A philosophy book in self-help's skin, Night Vision rejects modern psychology's "toxic positivity" and dismantles the old-as-time metaphor of light and dark representing good and bad. Alessandri proposes that rather than telling a suffering person to look on the "bright side" we should instead learn to see them in their darkness (and see ourselves too), so both people benefit from a feeling of connection and understanding. Drawing from personal experience and writings including Audre Lord, María Lugones, Miguel de Unamuno, and Søren Kierkegaard–all philosophers who sat for long times in painful emotions–Alessandri teaches the reader to do the same.— From Jess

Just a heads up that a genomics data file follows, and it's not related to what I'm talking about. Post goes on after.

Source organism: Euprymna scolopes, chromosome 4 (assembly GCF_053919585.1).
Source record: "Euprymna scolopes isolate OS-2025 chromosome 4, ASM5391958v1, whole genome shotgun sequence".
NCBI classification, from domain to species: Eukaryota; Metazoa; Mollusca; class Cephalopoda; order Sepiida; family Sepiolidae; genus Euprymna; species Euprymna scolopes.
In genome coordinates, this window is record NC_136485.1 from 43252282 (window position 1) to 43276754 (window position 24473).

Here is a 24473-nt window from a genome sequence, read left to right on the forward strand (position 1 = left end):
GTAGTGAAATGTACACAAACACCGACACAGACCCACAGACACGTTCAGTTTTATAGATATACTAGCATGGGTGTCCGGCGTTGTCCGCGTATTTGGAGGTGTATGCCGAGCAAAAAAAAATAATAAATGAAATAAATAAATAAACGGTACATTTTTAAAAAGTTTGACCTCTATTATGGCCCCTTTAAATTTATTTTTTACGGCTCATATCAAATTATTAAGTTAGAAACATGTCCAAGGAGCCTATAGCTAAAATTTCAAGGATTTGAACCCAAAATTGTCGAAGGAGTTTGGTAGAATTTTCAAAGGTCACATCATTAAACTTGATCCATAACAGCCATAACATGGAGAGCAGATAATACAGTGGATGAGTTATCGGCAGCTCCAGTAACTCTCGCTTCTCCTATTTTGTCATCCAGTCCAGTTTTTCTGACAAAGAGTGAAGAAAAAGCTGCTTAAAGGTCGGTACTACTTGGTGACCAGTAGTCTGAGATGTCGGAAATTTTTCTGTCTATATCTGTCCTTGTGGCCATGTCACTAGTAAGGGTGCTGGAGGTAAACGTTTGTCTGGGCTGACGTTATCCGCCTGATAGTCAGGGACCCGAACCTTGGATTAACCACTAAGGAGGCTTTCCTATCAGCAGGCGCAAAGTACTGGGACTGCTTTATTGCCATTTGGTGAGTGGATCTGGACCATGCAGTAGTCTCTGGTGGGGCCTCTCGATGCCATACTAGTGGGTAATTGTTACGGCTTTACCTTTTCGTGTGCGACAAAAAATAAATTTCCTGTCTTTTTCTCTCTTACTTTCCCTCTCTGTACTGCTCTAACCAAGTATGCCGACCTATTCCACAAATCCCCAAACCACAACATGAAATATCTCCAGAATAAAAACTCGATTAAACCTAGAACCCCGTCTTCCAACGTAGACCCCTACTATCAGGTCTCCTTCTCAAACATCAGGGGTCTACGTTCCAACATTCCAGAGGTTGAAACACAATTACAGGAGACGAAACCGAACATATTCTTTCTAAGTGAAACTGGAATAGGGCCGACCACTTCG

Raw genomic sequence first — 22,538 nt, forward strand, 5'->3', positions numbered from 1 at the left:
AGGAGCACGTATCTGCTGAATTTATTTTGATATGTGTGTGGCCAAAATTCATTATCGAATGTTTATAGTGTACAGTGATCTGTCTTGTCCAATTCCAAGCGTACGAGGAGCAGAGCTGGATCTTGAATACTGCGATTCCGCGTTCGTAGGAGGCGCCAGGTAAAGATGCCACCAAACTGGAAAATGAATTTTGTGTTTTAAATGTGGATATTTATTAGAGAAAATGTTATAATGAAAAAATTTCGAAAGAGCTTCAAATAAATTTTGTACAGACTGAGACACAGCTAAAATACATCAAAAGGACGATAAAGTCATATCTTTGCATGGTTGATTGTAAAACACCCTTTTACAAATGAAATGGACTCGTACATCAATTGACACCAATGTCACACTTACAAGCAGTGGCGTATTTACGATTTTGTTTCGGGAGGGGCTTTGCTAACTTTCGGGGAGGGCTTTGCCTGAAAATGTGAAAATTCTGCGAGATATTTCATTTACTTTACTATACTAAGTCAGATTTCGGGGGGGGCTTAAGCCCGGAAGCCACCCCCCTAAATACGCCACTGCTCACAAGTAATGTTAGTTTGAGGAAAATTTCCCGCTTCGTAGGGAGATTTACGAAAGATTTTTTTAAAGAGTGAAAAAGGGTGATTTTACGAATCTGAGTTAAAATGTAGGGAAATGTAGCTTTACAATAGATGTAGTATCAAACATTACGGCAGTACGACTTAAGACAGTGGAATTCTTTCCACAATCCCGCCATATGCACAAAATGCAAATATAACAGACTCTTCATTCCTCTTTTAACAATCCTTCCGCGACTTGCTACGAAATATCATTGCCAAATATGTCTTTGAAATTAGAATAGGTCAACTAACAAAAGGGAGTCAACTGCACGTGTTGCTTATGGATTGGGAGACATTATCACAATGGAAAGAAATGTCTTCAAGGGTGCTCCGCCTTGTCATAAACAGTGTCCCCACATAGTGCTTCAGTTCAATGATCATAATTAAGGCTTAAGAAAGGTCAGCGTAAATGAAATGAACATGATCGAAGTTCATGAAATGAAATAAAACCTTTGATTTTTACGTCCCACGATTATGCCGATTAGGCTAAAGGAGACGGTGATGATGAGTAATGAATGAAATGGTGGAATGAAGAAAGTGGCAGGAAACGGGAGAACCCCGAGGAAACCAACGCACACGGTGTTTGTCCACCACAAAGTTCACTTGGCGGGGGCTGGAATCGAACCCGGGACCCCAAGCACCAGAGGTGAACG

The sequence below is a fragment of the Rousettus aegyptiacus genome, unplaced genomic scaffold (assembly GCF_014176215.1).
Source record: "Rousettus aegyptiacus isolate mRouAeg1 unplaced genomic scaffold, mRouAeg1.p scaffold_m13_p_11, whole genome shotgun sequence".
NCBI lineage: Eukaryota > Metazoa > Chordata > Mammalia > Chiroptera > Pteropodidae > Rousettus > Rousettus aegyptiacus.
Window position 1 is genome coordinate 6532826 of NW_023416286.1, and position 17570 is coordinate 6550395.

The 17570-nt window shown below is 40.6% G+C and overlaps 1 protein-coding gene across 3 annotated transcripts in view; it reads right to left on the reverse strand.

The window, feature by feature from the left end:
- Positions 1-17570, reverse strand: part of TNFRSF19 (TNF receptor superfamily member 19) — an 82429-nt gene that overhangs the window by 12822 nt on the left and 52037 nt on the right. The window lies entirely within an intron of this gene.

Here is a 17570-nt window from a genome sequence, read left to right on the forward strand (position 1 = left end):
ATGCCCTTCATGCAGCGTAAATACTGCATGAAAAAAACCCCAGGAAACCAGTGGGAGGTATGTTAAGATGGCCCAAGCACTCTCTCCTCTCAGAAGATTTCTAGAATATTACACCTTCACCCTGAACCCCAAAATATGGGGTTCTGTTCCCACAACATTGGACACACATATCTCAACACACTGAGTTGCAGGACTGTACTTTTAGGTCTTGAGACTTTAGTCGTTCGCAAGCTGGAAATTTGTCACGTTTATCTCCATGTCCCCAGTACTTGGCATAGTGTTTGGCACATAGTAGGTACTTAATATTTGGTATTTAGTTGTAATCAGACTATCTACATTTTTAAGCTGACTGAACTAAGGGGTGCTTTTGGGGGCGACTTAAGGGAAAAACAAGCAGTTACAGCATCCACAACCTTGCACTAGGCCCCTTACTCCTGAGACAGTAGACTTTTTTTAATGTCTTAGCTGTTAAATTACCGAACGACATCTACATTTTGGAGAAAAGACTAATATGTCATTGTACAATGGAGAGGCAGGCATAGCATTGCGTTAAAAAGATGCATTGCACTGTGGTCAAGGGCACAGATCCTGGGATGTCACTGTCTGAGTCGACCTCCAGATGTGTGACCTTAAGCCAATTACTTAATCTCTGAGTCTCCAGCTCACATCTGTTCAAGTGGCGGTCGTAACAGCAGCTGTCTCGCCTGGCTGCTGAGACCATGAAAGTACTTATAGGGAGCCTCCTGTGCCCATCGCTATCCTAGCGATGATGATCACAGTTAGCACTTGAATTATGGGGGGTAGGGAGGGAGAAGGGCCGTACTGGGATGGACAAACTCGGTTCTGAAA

A philosopher's personal meditation on how painful emotions can reveal truths about what it means to be truly humanUnder the light of ancient Western philosophies, our darker moods like grief, anguish, and depression can seem irrational. When viewed through the lens of modern psychology, they can even look like mental disorders. The self-help industry, determined to sell us the promise of a brighter future, can sometimes leave us feeling ashamed that we are not more grateful, happy, or optimistic. Night Vision invites us to consider a different approach to life, one in which we stop feeling bad about feeling bad. In this powerful and disarmingly intimate book, existentialist philosopher Mariana Alessandri draws on the stories of a diverse group of nineteenth- and twentieth-century philosophers and writers to help us see that our suffering is a sign not that we are broken but that we are tender, perceptive, and intelligent. Thinkers such as Audre Lorde, Maria Lugones, Miguel de Unamuno, C. S. Lewis, Gloria Anzald a, and S ren Kierkegaard sat in their anger, sadness, and anxiety until their eyes adjusted to the dark. Alessandri explains how readers can cultivate "night vision" and discover new sides to their painful moods, such as wit and humor, closeness and warmth, and connection and clarity. Night Vision shows how, when we learn to embrace the dark, we begin to see these moods--and ourselves--as honorable, dignified, and unmistakably human.